Now all I want to do is get started on it! 

Tuesday, January 15, 2013

True Strength

I have never felt good at anything in particular. Actually, that is a lie. I know there are things that I have been good at, those kinds of things that you just pick up and are pleasantly surprised to find that they resonate with you. The first time this ever happened to me was in the driveway of my childhood home in Florida. It was undoubtedly hot and humid, and the driveway scraped at the bottom of my feet as a nine-year old me rushed out to meet my mother, home from a long morning of garage sale-ing, the only time it's okay to rummage through someone else's belongings in their own driveway, and then take whatever you like.

She held out a thin plastic box, lifting the front latches with a click and putting together the instrument for me. it was long and thin, and felt awkward in my hands, like when you try to pull a piece of elastic off the waistband of your favorite pair of pants (don't act like your pants didn't have elastic waistbands when you were nine) and find that the elastic just keeps sliding out, and then with sinking horror your realize that your pants are getting looser. She placed my fingers over the correct holes, and even though I had to stretch and it hurt a little, it also felt right. I pulled the mouthpiece up to my mouth and, not knowing what sound could possibly follow, I blew, and made a sound on the very first try.

It was hard work from then on. I practiced so long sometimes that my wrists hurt. I moved up the ranks of band geekdom until I felt comfortable sitting with the cool kids, talking about the last marching band competition, and how well we did, and if-only-that-one-girl-would-just-pick-up-her-dang-flute-and-practice-we-could-achieve-world-peace. It seemed that easy. It was that easy.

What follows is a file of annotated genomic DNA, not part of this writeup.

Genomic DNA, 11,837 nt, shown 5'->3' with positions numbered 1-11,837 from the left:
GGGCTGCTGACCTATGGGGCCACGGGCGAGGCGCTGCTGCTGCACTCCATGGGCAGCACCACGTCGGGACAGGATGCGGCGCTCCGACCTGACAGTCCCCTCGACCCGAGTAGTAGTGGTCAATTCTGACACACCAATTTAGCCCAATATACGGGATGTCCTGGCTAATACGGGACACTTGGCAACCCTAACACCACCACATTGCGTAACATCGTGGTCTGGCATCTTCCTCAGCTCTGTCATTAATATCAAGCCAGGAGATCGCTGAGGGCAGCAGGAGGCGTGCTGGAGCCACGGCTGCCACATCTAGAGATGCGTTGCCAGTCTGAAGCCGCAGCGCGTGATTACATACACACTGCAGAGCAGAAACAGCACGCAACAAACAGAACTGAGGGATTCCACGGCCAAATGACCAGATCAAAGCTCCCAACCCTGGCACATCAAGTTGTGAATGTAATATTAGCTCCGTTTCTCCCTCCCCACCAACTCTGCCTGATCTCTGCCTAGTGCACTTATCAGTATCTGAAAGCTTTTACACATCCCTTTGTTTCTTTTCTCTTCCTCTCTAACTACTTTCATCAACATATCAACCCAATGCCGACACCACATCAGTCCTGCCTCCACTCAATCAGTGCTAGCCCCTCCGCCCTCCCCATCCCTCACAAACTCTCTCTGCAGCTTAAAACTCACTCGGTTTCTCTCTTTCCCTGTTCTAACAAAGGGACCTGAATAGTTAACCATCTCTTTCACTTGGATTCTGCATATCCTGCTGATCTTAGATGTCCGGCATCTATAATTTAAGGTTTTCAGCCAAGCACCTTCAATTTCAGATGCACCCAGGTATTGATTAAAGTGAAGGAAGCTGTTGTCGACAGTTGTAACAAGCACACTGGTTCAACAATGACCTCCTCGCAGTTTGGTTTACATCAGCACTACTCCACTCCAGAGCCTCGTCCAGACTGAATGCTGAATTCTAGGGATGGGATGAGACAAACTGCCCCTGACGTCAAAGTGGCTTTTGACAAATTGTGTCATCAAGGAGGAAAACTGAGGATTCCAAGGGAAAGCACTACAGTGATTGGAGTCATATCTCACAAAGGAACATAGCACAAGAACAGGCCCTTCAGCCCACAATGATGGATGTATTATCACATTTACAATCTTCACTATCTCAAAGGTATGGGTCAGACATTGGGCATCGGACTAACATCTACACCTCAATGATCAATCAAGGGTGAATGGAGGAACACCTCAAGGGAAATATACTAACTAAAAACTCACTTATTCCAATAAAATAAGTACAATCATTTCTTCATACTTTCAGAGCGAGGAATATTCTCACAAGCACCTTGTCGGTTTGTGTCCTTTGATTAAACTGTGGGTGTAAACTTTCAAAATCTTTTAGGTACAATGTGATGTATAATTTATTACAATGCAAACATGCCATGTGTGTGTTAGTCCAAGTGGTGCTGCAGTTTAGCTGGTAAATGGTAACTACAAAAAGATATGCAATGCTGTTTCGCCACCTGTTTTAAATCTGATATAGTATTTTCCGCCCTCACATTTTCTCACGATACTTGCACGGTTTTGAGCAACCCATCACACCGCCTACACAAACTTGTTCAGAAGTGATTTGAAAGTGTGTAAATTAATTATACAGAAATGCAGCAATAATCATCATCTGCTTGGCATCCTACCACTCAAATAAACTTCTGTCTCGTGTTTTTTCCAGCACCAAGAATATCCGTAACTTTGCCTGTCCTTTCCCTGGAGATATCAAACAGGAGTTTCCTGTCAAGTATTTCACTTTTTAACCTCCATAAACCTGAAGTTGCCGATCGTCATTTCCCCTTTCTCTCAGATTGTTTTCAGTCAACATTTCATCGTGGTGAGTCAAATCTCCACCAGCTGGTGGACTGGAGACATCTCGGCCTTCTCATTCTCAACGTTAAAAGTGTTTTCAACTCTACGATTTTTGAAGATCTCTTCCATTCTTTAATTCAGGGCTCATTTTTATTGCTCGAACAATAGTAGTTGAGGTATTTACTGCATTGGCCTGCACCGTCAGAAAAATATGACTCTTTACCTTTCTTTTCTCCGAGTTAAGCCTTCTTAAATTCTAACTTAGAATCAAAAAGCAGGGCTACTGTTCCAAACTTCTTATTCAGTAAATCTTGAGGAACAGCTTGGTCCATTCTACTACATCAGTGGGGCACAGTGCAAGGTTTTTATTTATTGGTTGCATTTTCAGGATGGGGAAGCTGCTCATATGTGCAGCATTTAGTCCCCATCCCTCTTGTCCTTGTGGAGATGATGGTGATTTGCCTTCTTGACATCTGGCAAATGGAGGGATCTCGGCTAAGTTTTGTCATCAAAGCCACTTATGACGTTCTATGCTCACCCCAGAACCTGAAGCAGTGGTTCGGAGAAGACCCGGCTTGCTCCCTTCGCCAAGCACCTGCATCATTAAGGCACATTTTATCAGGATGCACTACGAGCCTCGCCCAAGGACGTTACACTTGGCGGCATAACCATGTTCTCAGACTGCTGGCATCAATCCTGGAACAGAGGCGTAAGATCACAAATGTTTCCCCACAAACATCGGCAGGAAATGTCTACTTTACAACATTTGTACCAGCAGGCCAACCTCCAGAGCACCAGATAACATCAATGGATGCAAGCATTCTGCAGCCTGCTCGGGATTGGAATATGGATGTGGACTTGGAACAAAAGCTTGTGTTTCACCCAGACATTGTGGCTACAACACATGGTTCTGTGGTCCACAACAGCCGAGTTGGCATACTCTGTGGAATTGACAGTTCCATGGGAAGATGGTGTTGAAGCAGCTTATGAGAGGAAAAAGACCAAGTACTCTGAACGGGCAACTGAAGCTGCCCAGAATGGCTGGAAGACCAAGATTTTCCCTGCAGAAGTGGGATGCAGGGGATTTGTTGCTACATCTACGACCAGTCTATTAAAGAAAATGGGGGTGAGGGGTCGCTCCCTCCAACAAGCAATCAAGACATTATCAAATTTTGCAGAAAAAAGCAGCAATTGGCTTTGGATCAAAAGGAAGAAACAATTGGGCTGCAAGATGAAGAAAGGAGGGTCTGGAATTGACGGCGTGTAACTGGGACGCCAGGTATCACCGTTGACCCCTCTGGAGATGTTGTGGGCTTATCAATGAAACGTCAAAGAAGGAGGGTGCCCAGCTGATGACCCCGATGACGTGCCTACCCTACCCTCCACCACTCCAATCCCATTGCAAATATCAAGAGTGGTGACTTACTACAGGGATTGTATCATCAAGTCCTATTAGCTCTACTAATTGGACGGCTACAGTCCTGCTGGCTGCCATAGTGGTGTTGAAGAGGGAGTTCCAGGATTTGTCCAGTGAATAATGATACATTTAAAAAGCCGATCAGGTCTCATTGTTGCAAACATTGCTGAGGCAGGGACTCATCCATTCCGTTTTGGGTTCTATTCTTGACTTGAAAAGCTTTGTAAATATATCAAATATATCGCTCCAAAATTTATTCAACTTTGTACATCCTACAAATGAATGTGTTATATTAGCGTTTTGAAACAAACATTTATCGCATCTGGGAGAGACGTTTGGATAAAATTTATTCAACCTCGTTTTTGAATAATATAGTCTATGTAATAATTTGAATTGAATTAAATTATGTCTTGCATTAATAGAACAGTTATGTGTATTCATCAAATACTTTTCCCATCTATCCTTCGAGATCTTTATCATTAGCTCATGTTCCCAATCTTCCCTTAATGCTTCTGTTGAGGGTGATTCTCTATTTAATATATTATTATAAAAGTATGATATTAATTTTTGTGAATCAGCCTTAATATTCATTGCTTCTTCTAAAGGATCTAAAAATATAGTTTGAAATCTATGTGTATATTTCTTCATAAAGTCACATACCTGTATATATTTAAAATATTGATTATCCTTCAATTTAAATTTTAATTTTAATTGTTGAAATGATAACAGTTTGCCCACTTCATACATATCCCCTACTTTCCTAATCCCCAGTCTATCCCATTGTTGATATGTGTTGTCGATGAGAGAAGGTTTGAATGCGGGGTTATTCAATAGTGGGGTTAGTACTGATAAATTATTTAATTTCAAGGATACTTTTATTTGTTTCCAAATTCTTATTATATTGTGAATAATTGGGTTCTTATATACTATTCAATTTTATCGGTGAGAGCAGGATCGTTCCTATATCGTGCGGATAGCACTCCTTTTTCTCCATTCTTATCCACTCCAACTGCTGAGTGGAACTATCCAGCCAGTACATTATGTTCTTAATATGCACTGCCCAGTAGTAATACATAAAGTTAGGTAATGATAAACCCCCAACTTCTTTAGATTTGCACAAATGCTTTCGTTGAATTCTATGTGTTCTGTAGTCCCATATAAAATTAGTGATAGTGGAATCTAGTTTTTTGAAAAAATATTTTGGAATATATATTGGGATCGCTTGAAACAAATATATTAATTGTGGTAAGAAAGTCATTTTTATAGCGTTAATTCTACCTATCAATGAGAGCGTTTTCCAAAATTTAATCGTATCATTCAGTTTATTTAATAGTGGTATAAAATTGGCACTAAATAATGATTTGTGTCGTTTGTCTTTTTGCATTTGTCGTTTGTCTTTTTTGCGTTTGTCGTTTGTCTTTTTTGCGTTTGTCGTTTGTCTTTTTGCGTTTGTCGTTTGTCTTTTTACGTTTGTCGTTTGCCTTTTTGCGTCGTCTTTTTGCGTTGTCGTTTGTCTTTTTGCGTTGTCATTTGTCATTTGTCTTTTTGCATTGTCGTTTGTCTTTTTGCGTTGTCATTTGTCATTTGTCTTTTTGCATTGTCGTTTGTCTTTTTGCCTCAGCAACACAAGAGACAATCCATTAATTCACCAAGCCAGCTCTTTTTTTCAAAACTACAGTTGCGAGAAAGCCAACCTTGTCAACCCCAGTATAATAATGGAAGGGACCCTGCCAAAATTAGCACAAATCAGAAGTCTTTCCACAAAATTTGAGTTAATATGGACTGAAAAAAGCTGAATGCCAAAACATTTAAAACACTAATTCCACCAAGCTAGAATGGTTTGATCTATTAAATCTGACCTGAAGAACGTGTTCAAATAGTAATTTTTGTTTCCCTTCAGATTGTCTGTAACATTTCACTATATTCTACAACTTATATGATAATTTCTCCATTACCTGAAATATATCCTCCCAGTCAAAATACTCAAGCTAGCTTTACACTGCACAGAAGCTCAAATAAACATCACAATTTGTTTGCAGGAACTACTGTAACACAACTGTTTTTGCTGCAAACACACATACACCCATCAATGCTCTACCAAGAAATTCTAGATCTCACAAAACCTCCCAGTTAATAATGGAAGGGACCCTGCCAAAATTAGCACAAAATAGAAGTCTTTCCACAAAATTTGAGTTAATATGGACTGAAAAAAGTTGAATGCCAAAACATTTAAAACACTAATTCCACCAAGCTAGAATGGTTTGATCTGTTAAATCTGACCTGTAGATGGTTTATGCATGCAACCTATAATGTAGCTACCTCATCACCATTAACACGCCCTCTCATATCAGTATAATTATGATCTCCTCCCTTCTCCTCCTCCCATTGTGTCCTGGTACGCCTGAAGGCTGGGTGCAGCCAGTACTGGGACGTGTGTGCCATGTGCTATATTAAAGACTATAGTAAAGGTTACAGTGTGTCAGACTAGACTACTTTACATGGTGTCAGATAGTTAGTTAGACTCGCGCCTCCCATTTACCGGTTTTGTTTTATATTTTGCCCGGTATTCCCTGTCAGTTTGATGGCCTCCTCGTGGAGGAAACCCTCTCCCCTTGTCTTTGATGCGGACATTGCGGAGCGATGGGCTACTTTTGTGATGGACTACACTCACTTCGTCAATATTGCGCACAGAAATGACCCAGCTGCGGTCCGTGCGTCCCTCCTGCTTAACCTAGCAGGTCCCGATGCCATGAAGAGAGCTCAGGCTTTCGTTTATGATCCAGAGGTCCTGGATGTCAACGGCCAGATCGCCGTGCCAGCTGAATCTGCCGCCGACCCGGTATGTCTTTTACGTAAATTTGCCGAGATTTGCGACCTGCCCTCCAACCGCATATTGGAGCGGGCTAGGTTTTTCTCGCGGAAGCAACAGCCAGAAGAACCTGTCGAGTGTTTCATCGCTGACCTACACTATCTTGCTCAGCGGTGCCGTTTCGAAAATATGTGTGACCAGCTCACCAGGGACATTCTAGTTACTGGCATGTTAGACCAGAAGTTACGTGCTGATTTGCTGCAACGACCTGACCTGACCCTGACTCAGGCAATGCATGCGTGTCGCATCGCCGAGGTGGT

I read today that Laura Joyce Davis said, "Strengths are not what we’re good at, but what make us feel strong." Some days making music did make me feel strong. The only time that has stood out to me enough to make me reminisce and wish I practiced more was in my Senior year of high school, when I conveyed enough emotion that the judge in my solo competition cried. I knew that that was what art was about.

Back then I thought my future was in music, and maybe part of it is. I changed my major four times before deciding to graduate with a linguistics degree. You'd think that your degree would dictate you life's work, I know for a fact that's not true. Nothing ever seemed to click, until I looked back at what made me feel strong, even if I wasn't the best at it. 

When I was thirteen I wrote fanfiction. It was angst ridden, full of unrequited love, and (unfortunately) looked a little something like this:

“The day was finally upon me. I didn't bother getting up when I felt someone calling me. I didn't even open my eyes. I knew who it was. Harry and Hermione had been trying to get me to come to the dance anyways, saying that I should go because it's my last year. I don't care. I'll be a table ornament if I go.” 

When I took a writing break, I thought it didn't get any better than that. I thought I couldn't get any better than that. At least, the other prepubescents on told be I was the bomb. Coming back into writing, though, I have worked my tail off (Seriously. You can look for yourself; there isn't one). Now my writing looks a bit more like this:

"The rain started. It began slow, like the first few tears when you are trying not to cry, and it quickly escalated into those heaving sobs that cannot be controlled, the booming thunder and lightning happening simultaneously as the shrieks that come with knowing that there is no end to the tears in sight. The howls shook our house, and lit the sky as a brilliant spider web cracked through it. Mom managed to pull Dad and I inside and shut the door, turning for the television, flipping the switch so that she could do her hourly check of the StormWatch crew. The meteorologist stood out in the rain, his perfectly styled hair not even moving in the forty mile per hour wind. I wondered if he slept with his hair so tough. If he rolled over too quickly, would the helmet knock out his wife?" 

My writing isn't perfect- that's for sure- but it keeps getting better, and even though it will never be perfect, I love it. It makes me feel stronger.